Is. 54:1-55:13; 64:1-12
Israel was likened to a young childless woman estranged from her husband. It was considered to be disgraceful for a woman to be childless. However, the estranged Israel would be reunited with her merciful Husband, God and she would become the mother of many children. As Israel had been the bride of God, the new kingdom, the church would be the bride of Christ. The many who would obey the commands of the new covenant would become children of that bride. Like the promise made by God to Noah that the earth would not be destroyed by water again, He promised that His kindness and covenant of peace would not depart from them.
It is God’s desire and purpose that all should come to Him. Salvation is free for the taking. However, it is not forced upon anyone. We must turn from wickedness and seek Him while we are living. After death, it will be too late. It is not for us to understand all that is involved in His plan nor to try to change it. “For My thoughts are not your thoughts, Nor are your ways My ways…For as the heavens are higher than the earth, So are My ways higher than your ways, And My thoughts than your thoughts.”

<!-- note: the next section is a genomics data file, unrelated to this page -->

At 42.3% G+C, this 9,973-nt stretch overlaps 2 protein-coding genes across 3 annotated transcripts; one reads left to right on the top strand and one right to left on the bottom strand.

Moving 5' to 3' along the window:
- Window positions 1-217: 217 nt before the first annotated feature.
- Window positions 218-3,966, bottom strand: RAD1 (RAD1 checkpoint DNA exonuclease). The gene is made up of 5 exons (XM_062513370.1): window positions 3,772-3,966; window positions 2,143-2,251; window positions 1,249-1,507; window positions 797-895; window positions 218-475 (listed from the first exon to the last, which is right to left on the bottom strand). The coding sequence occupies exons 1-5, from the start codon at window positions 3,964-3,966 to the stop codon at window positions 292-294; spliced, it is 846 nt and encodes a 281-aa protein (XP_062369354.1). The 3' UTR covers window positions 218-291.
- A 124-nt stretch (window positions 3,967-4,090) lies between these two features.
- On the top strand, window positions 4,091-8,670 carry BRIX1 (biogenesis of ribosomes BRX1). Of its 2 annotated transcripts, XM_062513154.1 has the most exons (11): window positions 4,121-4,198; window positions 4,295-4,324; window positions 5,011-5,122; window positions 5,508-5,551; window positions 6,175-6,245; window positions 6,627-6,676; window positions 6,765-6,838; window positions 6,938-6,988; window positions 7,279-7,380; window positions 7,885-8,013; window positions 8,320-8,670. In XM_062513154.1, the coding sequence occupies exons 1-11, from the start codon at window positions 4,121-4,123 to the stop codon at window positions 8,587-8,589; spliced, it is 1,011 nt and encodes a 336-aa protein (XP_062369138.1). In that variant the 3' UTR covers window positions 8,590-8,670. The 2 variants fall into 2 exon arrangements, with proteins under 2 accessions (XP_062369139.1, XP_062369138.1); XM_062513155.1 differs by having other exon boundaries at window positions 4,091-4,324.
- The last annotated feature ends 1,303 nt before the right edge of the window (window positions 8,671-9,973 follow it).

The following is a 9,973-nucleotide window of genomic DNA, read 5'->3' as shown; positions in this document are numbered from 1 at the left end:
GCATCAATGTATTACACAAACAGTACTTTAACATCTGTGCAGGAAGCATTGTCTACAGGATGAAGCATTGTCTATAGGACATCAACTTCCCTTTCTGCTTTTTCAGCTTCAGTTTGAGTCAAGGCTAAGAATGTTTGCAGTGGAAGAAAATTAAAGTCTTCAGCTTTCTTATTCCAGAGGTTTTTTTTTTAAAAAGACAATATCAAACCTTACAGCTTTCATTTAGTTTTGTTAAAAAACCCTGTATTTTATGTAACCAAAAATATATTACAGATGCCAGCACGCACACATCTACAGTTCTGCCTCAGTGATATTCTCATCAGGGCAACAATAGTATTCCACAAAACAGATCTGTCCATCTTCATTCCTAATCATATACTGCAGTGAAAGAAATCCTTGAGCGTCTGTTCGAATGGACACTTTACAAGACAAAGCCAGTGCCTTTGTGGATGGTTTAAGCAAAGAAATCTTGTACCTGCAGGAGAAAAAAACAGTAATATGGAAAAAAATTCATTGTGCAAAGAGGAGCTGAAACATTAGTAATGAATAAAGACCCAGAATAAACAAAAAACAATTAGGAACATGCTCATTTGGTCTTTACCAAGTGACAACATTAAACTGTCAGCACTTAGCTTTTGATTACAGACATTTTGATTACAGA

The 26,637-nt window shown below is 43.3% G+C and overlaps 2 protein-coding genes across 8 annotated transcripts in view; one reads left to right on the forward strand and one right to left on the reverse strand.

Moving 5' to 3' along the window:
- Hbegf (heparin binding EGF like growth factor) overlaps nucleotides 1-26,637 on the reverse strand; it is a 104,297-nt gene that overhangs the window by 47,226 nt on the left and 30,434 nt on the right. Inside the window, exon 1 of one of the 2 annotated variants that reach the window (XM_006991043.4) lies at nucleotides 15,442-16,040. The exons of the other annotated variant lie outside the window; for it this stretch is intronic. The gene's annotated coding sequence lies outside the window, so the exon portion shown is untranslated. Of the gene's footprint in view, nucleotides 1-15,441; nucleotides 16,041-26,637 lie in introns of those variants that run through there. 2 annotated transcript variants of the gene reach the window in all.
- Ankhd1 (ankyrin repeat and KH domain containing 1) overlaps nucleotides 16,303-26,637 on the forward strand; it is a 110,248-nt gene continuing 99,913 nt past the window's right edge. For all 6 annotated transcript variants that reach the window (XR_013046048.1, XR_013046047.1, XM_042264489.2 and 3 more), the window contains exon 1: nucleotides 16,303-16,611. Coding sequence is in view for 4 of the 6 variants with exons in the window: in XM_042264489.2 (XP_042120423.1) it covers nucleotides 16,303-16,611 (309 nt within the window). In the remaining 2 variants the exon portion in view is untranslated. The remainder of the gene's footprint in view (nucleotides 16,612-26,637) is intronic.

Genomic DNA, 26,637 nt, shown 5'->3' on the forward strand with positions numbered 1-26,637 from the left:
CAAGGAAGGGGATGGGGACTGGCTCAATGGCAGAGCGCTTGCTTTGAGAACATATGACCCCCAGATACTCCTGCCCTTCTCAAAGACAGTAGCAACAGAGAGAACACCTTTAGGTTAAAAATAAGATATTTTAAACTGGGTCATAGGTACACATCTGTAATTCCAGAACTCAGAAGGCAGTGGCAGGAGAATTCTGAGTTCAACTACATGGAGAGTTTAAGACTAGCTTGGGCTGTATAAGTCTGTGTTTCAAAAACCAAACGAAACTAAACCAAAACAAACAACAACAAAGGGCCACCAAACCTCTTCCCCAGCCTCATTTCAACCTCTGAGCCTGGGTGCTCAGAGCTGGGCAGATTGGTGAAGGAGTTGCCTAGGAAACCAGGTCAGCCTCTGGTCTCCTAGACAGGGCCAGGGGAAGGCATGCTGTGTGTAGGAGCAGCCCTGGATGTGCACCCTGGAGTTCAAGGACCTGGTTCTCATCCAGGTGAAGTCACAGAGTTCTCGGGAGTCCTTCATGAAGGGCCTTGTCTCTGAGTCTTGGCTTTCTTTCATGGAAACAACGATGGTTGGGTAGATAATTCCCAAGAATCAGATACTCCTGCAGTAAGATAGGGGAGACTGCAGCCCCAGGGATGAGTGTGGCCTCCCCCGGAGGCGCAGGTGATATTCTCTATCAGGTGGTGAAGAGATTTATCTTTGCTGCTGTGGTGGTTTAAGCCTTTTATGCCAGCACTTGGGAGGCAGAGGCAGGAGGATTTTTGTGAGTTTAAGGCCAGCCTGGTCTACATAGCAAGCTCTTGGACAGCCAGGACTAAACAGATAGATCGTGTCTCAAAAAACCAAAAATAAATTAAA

Isaiah’s message was two-fold. He concluded his thoughts of Israel’s return to Jerusalem by reflecting upon the joy that would be expressed as the land would be restored. There also would be joy in the hearts of those being freed from their sins.
When people suffer from the consequences of sin, there are two types who are sorry—the ones sorry that they got caught and the ones who are suffering a truly penitent godly sorrow. Isaiah described the separation that the exiles in Babylon felt as God had turned away from them. In penitence, they called for God to come down and renew His relationship with them as the Potter molding them as clay. They lamented over the condition of their destroyed homeland and the ruins of God’s temple and pled for His peaceful restraint.